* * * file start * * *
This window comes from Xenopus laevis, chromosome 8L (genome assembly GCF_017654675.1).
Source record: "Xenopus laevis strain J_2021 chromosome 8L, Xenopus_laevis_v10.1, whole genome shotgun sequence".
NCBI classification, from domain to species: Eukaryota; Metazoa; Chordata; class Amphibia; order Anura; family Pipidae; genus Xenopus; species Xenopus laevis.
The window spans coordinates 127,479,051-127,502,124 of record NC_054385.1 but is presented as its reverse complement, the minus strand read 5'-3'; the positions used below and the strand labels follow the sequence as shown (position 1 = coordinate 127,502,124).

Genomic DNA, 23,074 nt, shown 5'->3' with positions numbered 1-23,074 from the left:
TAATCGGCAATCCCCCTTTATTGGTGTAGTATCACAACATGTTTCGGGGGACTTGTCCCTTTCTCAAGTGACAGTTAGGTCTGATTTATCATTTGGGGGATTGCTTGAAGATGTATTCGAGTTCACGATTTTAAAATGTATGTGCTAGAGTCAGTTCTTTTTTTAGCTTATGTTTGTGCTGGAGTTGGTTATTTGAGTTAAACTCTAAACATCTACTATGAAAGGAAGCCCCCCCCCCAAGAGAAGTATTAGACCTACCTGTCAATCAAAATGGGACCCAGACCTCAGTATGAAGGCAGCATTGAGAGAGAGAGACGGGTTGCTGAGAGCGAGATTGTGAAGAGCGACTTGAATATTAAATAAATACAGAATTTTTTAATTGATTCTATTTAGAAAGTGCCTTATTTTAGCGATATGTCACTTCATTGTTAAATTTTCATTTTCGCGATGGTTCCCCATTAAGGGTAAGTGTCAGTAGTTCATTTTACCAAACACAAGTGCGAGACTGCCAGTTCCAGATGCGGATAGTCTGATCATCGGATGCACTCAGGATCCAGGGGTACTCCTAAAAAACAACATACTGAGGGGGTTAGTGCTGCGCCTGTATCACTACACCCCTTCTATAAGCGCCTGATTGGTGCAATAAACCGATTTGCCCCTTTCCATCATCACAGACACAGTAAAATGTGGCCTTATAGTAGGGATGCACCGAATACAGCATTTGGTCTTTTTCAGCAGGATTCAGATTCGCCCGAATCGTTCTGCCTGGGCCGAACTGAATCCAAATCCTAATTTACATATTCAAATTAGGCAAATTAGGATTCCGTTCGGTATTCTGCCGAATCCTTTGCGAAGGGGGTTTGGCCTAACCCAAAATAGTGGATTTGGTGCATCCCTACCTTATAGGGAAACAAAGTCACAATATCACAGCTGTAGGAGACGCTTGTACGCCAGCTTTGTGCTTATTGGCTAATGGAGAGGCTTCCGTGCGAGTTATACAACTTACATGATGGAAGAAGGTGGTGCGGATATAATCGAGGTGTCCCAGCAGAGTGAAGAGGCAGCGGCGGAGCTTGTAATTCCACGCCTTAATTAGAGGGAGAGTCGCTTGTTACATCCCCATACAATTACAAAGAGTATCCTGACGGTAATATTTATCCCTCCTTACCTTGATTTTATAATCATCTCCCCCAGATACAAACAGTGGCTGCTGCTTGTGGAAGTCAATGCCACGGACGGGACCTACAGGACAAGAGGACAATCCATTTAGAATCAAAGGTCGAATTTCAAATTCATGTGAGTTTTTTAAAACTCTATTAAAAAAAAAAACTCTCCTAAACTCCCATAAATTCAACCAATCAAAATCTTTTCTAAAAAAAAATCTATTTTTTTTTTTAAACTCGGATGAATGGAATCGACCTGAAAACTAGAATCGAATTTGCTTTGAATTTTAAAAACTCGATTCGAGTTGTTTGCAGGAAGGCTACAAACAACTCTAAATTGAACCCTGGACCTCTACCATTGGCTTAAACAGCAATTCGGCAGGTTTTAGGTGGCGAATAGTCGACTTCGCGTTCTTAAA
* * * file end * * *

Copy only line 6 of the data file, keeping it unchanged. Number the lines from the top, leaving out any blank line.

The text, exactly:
TAATCGGCAATCCCCCTTTATTGGTGTAGTATCACAACATGTTTCGGGGGACTTGTCCCTTTCTCAAGTGACAGTTAGGTCTGATTTATCATTTGGGGGATTGCTTGAAGATGTATTCGAGTTCACGATTTTAAAATGTATGTGCTAGAGTCAGTTCTTTTTTTAGCTTATGTTTGTGCTGGAGTTGGTTATTTGAGTTAAACTCTAAACATCTACTATGAAAGGAAGCCCCCCCCCCAAGAGAAGTATTAGACCTACCTGTCAATCAAAATGGGACCCAGACCTCAGTATGAAGGCAGCATTGAGAGAGAGAGACGGGTTGCTGAGAGCGAGATTGTGAAGAGCGACTTGAATATTAAATAAATACAGAATTTTTTAATTGATTCTATTTAGAAAGTGCCTTATTTTAGCGATATGTCACTTCATTGTTAAATTTTCATTTTCGCGATGGTTCCCCATTAAGGGTAAGTGTCAGTAGTTCATTTTACCAAACACAAGTGCGAGACTGCCAGTTCCAGATGCGGATAGTCTGATCATCGGATGCACTCAGGATCCAGGGGTACTCCTAAAAAACAACATACTGAGGGGGTTAGTGCTGCGCCTGTATCACTACACCCCTTCTATAAGCGCCTGATTGGTGCAATAAACCGATTTGCCCCTTTCCATCATCACAGACACAGTAAAATGTGGCCTTATAGTAGGGATGCACCGAATACAGCATTTGGTCTTTTTCAGCAGGATTCAGATTCGCCCGAATCGTTCTGCCTGGGCCGAACTGAATCCAAATCCTAATTTACATATTCAAATTAGGCAAATTAGGATTCCGTTCGGTATTCTGCCGAATCCTTTGCGAAGGGGGTTTGGCCTAACCCAAAATAGTGGATTTGGTGCATCCCTACCTTATAGGGAAACAAAGTCACAATATCACAGCTGTAGGAGACGCTTGTACGCCAGCTTTGTGCTTATTGGCTAATGGAGAGGCTTCCGTGCGAGTTATACAACTTACATGATGGAAGAAGGTGGTGCGGATATAATCGAGGTGTCCCAGCAGAGTGAAGAGGCAGCGGCGGAGCTTGTAATTCCACGCCTTAATTAGAGGGAGAGTCGCTTGTTACATCCCCATACAATTACAAAGAGTATCCTGACGGTAATATTTATCCCTCCTTACCTTGATTTTATAATCATCTCCCCCAGATACAAACAGTGGCTGCTGCTTGTGGAAGTCAATGCCACGGACGGGACCTACAGGACAAGAGGACAATCCATTTAGAATCAAAGGTCGAATTTCAAATTCATGTGAGTTTTTTAAAACTCTATTAAAAAAAAAAACTCTCCTAAACTCCCATAAATTCAACCAATCAAAATCTTTTCTAAAAAAAAATCTATTTTTTTTTTTAAACTCGGATGAATGGAATCGACCTGAAAACTAGAATCGAATTTGCTTTGAATTTTAAAAACTCGATTCGAGTTGTTTGCAGGAAGGCTACAAACAACTCTAAATTGAACCCTGGACCTCTACCATTGGCTTAAACAGCAATTCGGCAGGTTTTAGGTGGCGAATAGTCGACTTCGCGTTCTTAAA